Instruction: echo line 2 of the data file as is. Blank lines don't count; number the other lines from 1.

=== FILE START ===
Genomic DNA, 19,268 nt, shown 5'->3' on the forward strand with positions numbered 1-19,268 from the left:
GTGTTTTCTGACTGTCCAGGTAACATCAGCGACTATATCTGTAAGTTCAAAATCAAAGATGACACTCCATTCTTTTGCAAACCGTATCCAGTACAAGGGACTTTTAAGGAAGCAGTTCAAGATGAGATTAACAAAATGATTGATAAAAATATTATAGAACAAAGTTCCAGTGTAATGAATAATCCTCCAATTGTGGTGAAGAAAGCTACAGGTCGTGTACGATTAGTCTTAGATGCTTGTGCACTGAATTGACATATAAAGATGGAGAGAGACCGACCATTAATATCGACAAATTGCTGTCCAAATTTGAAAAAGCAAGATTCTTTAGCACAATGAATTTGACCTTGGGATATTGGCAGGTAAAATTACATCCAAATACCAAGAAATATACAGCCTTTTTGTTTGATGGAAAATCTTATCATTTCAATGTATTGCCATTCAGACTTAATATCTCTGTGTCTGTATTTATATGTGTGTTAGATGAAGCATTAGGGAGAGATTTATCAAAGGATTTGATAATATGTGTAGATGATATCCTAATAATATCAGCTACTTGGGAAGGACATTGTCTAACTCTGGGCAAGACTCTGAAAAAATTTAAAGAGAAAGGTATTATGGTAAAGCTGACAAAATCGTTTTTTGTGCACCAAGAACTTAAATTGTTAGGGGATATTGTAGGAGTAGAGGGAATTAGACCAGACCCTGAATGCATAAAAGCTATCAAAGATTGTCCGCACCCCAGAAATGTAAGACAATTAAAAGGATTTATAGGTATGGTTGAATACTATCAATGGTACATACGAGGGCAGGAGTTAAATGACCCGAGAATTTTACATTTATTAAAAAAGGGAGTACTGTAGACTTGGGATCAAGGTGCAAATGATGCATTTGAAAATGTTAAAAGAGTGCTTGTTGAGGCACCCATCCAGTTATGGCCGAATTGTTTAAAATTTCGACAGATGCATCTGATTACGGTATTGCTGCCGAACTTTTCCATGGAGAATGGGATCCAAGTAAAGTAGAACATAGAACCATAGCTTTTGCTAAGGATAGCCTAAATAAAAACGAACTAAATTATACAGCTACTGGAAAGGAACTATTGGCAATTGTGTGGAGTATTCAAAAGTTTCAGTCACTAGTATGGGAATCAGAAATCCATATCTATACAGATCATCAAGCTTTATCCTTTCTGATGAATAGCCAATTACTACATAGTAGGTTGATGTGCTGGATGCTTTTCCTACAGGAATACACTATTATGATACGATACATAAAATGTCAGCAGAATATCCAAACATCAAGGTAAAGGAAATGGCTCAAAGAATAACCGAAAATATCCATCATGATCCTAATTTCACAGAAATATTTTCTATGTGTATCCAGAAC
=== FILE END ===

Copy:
GTGTTTTCTGACTGTCCAGGTAACATCAGCGACTATATCTGTAAGTTCAAAATCAAAGATGACACTCCATTCTTTTGCAAACCGTATCCAGTACAAGGGACTTTTAAGGAAGCAGTTCAAGATGAGATTAACAAAATGATTGATAAAAATATTATAGAACAAAGTTCCAGTGTAATGAATAATCCTCCAATTGTGGTGAAGAAAGCTACAGGTCGTGTACGATTAGTCTTAGATGCTTGTGCACTGAATTGACATATAAAGATGGAGAGAGACCGACCATTAATATCGACAAATTGCTGTCCAAATTTGAAAAAGCAAGATTCTTTAGCACAATGAATTTGACCTTGGGATATTGGCAGGTAAAATTACATCCAAATACCAAGAAATATACAGCCTTTTTGTTTGATGGAAAATCTTATCATTTCAATGTATTGCCATTCAGACTTAATATCTCTGTGTCTGTATTTATATGTGTGTTAGATGAAGCATTAGGGAGAGATTTATCAAAGGATTTGATAATATGTGTAGATGATATCCTAATAATATCAGCTACTTGGGAAGGACATTGTCTAACTCTGGGCAAGACTCTGAAAAAATTTAAAGAGAAAGGTATTATGGTAAAGCTGACAAAATCGTTTTTTGTGCACCAAGAACTTAAATTGTTAGGGGATATTGTAGGAGTAGAGGGAATTAGACCAGACCCTGAATGCATAAAAGCTATCAAAGATTGTCCGCACCCCAGAAATGTAAGACAATTAAAAGGATTTATAGGTATGGTTGAATACTATCAATGGTACATACGAGGGCAGGAGTTAAATGACCCGAGAATTTTACATTTATTAAAAAAGGGAGTACTGTAGACTTGGGATCAAGGTGCAAATGATGCATTTGAAAATGTTAAAAGAGTGCTTGTTGAGGCACCCATCCAGTTATGGCCGAATTGTTTAAAATTTCGACAGATGCATCTGATTACGGTATTGCTGCCGAACTTTTCCATGGAGAATGGGATCCAAGTAAAGTAGAACATAGAACCATAGCTTTTGCTAAGGATAGCCTAAATAAAAACGAACTAAATTATACAGCTACTGGAAAGGAACTATTGGCAATTGTGTGGAGTATTCAAAAGTTTCAGTCACTAGTATGGGAATCAGAAATCCATATCTATACAGATCATCAAGCTTTATCCTTTCTGATGAATAGCCAATTACTACATAGTAGGTTGATGTGCTGGATGCTTTTCCTACAGGAATACACTATTATGATACGATACATAAAATGTCAGCAGAATATCCAAACATCAAGGTAAAGGAAATGGCTCAAAGAATAACCGAAAATATCCATCATGATCCTAATTTCACAGAAATATTTTCTATGTGTATCCAGAAC